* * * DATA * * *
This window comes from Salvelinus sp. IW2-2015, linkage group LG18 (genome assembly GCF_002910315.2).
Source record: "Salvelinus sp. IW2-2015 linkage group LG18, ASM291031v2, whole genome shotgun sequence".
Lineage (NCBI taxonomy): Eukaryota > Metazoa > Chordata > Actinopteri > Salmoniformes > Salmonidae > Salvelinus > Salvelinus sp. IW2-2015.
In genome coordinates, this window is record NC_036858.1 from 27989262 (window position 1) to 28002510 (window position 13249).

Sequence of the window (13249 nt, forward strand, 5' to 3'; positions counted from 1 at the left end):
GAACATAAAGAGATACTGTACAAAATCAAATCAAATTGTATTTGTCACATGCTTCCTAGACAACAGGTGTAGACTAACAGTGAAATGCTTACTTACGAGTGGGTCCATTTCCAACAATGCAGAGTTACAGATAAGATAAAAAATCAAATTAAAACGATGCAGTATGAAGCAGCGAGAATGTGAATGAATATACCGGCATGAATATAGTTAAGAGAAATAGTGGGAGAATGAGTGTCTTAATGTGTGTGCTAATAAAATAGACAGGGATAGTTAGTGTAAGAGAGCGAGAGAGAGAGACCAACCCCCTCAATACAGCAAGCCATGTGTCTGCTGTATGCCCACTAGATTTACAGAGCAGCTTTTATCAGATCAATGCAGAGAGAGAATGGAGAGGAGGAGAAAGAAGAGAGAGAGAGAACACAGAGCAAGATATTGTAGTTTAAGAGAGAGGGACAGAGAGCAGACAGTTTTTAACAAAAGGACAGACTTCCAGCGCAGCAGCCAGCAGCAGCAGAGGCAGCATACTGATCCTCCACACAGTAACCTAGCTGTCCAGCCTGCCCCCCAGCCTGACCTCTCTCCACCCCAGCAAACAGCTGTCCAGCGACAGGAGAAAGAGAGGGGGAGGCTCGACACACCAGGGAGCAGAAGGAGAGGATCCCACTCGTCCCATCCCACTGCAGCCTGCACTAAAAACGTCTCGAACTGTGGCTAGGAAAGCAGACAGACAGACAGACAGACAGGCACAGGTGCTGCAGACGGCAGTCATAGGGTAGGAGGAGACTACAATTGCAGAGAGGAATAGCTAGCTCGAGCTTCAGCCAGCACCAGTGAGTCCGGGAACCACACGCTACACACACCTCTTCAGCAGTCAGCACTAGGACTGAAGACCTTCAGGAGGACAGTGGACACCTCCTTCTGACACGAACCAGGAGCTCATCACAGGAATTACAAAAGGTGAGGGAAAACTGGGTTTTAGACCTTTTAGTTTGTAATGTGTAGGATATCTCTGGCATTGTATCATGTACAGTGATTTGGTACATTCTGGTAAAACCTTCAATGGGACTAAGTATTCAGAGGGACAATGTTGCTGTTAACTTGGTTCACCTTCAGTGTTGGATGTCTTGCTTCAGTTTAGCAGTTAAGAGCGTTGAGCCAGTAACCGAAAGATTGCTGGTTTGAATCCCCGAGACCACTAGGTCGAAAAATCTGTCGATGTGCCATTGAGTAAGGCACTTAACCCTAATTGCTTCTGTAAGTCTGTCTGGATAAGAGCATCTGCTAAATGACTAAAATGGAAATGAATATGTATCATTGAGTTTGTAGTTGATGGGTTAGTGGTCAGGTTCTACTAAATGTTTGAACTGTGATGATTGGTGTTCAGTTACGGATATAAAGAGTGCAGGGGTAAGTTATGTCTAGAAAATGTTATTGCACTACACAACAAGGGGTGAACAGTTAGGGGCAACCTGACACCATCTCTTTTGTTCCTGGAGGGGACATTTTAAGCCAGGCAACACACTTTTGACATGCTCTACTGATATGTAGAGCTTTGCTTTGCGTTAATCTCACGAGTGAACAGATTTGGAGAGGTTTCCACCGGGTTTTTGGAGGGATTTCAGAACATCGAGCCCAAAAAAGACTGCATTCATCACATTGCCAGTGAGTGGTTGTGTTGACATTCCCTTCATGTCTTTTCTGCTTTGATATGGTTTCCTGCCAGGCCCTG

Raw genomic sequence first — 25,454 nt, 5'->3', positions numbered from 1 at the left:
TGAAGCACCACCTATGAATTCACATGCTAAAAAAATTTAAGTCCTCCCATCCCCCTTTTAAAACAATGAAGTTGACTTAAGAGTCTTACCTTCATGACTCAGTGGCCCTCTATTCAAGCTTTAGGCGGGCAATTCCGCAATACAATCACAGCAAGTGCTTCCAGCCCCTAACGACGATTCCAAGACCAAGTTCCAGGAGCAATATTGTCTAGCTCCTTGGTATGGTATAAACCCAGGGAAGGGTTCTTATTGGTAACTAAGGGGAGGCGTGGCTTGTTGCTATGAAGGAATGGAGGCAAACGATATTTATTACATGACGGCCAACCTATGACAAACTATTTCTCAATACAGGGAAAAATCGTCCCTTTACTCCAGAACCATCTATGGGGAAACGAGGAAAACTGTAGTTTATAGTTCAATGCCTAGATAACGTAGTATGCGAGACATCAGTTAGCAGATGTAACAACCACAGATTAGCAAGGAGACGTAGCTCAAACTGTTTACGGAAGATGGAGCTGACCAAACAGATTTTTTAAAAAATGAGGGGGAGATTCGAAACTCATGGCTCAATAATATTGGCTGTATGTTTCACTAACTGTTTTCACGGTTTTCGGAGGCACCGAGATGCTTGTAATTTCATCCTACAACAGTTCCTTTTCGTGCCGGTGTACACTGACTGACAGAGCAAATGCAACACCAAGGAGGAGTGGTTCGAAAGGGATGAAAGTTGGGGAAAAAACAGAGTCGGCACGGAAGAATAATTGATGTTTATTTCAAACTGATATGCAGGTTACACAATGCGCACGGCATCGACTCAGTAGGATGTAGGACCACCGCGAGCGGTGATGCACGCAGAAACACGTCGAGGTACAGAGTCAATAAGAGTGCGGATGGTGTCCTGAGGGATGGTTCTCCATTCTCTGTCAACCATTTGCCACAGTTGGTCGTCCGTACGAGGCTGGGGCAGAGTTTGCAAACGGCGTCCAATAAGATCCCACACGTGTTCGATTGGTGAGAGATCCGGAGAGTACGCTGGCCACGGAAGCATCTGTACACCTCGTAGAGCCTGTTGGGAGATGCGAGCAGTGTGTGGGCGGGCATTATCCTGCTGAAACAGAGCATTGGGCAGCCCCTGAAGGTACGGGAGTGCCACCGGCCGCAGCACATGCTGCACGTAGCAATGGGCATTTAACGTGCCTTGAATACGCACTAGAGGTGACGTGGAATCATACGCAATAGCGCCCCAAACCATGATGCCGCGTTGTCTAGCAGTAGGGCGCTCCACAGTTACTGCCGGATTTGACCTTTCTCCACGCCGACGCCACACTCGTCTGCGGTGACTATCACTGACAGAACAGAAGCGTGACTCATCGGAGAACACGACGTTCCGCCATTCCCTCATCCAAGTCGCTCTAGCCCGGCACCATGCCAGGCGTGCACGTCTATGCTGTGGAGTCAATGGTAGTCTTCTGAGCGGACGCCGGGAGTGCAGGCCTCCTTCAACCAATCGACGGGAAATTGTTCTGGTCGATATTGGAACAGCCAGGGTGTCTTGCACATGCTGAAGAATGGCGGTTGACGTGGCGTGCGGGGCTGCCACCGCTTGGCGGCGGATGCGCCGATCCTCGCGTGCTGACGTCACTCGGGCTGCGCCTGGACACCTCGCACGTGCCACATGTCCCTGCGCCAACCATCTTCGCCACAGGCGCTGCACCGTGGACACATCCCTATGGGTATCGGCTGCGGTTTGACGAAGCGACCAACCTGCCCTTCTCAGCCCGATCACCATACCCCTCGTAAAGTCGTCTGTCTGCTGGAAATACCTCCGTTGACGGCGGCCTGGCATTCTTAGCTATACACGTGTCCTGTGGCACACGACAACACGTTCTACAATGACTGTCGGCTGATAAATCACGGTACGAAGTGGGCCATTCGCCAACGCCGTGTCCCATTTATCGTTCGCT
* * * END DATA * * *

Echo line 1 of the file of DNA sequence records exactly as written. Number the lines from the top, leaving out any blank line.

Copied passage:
This window comes from Salvelinus sp. IW2-2015, linkage group LG18 (genome assembly GCF_002910315.2).